Tuesday, July 30, 2019

PolitiFact's Inconsistency on True-But-Misleading Factoids

People commonly mislead other people using the truth. Fact checkers have recognized this with various kinds of "True but False" designations. But the fact checkers tend to stink at applying consistent rules to the "True but False" game by creating examples in the "True but False but True" genre.

PolitiFact created a classic in the "True but False" genre for Sarah Palin (John McCain's pick for vice presidential nominee) years ago. Palin made a true statement about how U.S. military spending ranks worldwide as a measure of GDP. PolitiFact researched the ways in which that truth misled people and gave Palin a "Mostly False" rating.

On July 29, 2019, PolitiFact gave a great example of the "True but False but True" genre with a fact check of a tweet by Alex Cole (side note: This one goes on the report card for "Tweets" instead of a report card for "Alex Cole"):


PolitiFact rated Cole's tweet "Mostly True." But the tweet has the same kind of misleading features that led PolitiFact to give Palin a "Mostly False" rating in the example above. PolitiFact docked Palin for daring to compare U.S. defense spending as a percentage of GDP to very small countries as well as those experiencing strife.

But who thinks the deficit at the start and end of an administration serves as a good measure of party fiscal discipline?

Yet that's the argument in Cole's tweet, and it gets a near-total pass from PolitiFact.


And this isn't even one of those situations where PolitiFact focused on the numbers to the exclusion of the underlying argument. PolitiFact amplified Cole's argument by repeating it.

Note PolitiFact's lead:
A viral post portrays Democrats, not Republicans, as the party of fiscal responsibility, with numbers about the deficit under recent presidents to make the case.
PolitiFact sends out the false message that the above argument is "Mostly True."

That's ridiculous. For starters, the deficit is best measured as a percentage of GDP. Also, presidents do not have great control over the rise and fall of deficits. PolitiFact pointed out that second factor but without giving it the weight it should have had in undercutting Cole's argument. After all, the tweet suggests the presidents drove deficit changes without any hint of any other explanation.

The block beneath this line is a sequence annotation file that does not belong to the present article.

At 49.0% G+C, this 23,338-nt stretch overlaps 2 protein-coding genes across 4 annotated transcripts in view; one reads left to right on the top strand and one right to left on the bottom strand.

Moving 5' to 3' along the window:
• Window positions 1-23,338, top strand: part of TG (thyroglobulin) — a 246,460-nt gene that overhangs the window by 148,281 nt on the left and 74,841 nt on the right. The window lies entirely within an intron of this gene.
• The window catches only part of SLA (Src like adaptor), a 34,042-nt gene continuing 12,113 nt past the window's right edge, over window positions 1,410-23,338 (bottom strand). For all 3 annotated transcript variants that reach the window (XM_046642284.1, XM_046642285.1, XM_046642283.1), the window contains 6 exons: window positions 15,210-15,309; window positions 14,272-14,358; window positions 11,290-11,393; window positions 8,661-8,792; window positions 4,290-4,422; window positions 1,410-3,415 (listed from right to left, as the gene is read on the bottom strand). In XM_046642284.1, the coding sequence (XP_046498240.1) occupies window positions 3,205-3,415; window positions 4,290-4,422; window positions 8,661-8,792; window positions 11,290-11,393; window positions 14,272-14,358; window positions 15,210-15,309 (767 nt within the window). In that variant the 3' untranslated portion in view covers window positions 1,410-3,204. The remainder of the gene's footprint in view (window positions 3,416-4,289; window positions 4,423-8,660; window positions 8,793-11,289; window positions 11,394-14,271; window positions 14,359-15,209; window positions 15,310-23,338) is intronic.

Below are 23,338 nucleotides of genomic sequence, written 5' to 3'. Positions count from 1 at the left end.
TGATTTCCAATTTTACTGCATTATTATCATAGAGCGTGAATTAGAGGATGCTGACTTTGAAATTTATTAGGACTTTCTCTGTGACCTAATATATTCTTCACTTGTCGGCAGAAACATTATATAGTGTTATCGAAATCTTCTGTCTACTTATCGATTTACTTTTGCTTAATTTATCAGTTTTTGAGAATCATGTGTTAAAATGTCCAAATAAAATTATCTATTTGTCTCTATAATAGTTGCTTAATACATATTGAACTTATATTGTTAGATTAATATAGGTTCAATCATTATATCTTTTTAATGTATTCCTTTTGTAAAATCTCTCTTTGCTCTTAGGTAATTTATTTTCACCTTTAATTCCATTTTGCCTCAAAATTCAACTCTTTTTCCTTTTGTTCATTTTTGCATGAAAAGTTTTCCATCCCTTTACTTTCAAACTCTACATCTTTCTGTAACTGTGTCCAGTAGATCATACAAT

Yes, this is the same fact-checking operation that laughably assured us back in November 2018 that "PolitiFact is not biased."

PolitiFact could easily have justified giving Cole the same treatment it gave Palin. But it did not. And this type of scenario plays out repeatedly at PolitiFact, with conservatives getting the cold shoulder from PolitiFact's star chamber.

Whether or not the liberal bloggers at PolitiFact are self-aware to the point of seeing their own bias, it comes out in their work.


Afters

Hilariously, in this article PolitiFact dinged the deficit tweet for using a figure of $1.2 trillion for the end of the George W. Bush presidency:
"(George W.) Bush 43 took it from 0 to 1.2 trillion." This is in the ballpark. Ignoring the fact that he actually started his presidency with a surplus, Bush left office in 2009 with a federal deficit of roughly $1.41 trillion.
Why is it funny?

It's funny because one of the PolitiFact articles cited in this one prefers the $1.2 trillion figure over the $1.4 trillion figure:

The Great Recession hit hard in 2008 and grew worse in 2009. In that period, the unemployment rate doubled from about 5 percent to 10 percent. With Democrats in charge of both houses of Congress and the White House, Washington passed a stimulus package that cost nearly $190 billion, according to the Congressional Budget Office. That included over $100 billion in new spending and a somewhat smaller amount in tax cuts, about $79 billion in fiscal year 2009.

George W. Bush was not in office when those measures passed. So a more accurate number for the deficit he passed on might be closer to $1.2 trillion.
But it's just fact-checking, so inaccuracy is okay so long as it's in the service of a desirable narrative.

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